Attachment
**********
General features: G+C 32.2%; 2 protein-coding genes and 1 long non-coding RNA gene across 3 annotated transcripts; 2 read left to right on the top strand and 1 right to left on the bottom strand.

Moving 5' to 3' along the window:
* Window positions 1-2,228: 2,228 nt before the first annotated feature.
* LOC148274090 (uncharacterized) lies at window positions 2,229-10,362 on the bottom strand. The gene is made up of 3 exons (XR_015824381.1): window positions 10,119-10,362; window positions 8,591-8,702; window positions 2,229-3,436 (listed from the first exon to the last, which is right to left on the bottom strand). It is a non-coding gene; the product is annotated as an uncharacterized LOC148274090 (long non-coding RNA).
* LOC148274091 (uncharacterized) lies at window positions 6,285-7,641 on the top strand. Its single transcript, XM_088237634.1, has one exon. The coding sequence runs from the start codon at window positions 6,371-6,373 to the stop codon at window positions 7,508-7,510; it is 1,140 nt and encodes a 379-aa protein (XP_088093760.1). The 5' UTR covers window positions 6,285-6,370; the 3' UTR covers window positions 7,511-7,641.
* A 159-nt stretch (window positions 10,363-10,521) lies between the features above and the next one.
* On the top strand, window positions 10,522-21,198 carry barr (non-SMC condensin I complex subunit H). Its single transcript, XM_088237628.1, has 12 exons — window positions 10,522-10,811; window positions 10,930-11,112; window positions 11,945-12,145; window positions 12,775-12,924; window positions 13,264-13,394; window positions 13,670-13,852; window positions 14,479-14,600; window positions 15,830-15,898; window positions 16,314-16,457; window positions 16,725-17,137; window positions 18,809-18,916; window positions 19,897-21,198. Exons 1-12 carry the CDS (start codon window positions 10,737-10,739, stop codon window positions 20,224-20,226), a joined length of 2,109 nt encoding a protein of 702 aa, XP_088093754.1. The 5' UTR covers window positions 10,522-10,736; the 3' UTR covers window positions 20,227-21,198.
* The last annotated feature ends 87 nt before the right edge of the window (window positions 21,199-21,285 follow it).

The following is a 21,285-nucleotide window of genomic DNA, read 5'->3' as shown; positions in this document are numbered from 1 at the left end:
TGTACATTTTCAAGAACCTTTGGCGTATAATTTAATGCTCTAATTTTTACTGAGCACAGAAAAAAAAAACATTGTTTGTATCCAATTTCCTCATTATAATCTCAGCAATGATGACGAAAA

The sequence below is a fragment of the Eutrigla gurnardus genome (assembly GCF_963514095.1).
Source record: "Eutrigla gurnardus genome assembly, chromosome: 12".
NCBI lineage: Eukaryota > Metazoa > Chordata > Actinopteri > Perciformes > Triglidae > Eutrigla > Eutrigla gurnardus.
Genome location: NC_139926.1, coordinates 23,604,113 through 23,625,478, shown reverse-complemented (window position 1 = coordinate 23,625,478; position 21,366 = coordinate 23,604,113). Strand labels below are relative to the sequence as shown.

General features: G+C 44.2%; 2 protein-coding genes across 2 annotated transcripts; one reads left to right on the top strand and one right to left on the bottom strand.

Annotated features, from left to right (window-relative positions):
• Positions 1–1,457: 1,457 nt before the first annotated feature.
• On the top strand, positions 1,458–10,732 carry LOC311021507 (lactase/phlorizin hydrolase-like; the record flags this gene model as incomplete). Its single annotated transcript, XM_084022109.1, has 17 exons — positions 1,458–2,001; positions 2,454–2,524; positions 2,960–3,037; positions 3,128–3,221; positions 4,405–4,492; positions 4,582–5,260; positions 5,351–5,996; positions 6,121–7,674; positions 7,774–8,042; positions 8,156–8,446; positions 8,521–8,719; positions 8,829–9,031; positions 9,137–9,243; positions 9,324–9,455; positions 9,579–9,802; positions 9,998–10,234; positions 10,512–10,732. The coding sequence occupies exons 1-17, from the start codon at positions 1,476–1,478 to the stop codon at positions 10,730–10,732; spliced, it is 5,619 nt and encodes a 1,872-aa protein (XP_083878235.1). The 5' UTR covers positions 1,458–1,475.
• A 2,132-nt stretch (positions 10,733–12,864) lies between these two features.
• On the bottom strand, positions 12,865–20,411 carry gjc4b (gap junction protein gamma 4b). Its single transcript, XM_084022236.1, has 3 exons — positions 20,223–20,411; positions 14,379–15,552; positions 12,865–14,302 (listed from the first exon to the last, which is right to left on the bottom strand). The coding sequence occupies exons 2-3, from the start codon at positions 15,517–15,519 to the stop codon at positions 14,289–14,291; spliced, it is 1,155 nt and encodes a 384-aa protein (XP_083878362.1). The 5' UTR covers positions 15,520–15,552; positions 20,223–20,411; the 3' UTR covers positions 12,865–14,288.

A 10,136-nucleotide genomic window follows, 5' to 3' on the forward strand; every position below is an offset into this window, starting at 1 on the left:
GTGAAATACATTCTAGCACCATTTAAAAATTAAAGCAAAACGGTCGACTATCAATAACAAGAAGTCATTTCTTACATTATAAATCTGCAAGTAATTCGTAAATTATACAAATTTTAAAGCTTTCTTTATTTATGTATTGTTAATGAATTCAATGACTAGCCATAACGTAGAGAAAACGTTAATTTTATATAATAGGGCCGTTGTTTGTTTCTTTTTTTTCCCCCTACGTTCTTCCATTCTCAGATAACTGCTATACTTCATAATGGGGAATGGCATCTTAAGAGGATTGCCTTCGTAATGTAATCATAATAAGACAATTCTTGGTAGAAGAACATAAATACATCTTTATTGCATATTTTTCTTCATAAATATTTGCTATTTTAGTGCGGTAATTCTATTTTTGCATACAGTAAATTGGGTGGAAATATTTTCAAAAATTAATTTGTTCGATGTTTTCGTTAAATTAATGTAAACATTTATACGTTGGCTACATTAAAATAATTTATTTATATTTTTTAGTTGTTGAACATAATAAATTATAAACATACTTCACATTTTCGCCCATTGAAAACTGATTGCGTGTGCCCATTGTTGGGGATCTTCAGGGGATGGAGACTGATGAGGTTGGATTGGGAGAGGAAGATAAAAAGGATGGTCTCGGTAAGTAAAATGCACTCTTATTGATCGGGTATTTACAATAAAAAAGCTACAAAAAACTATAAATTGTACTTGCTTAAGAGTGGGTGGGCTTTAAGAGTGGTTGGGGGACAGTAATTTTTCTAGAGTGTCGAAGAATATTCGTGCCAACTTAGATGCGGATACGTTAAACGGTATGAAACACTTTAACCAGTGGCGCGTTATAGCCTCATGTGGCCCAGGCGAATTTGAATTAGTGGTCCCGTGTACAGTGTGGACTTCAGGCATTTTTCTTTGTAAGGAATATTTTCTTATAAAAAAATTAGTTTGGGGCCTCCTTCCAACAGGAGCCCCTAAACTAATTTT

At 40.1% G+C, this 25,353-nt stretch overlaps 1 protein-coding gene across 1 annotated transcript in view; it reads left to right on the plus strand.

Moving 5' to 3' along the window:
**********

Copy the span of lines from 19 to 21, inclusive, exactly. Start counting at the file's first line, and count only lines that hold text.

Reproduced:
• A 2,132-nt stretch (positions 10,733–12,864) lies between these two features.
• On the bottom strand, positions 12,865–20,411 carry gjc4b (gap junction protein gamma 4b). Its single transcript, XM_084022236.1, has 3 exons — positions 20,223–20,411; positions 14,379–15,552; positions 12,865–14,302 (listed from the first exon to the last, which is right to left on the bottom strand). The coding sequence occupies exons 2-3, from the start codon at positions 15,517–15,519 to the stop codon at positions 14,289–14,291; spliced, it is 1,155 nt and encodes a 384-aa protein (XP_083878362.1). The 5' UTR covers positions 15,520–15,552; positions 20,223–20,411; the 3' UTR covers positions 12,865–14,288.

A 10,136-nucleotide genomic window follows, 5' to 3' on the forward strand; every position below is an offset into this window, starting at 1 on the left: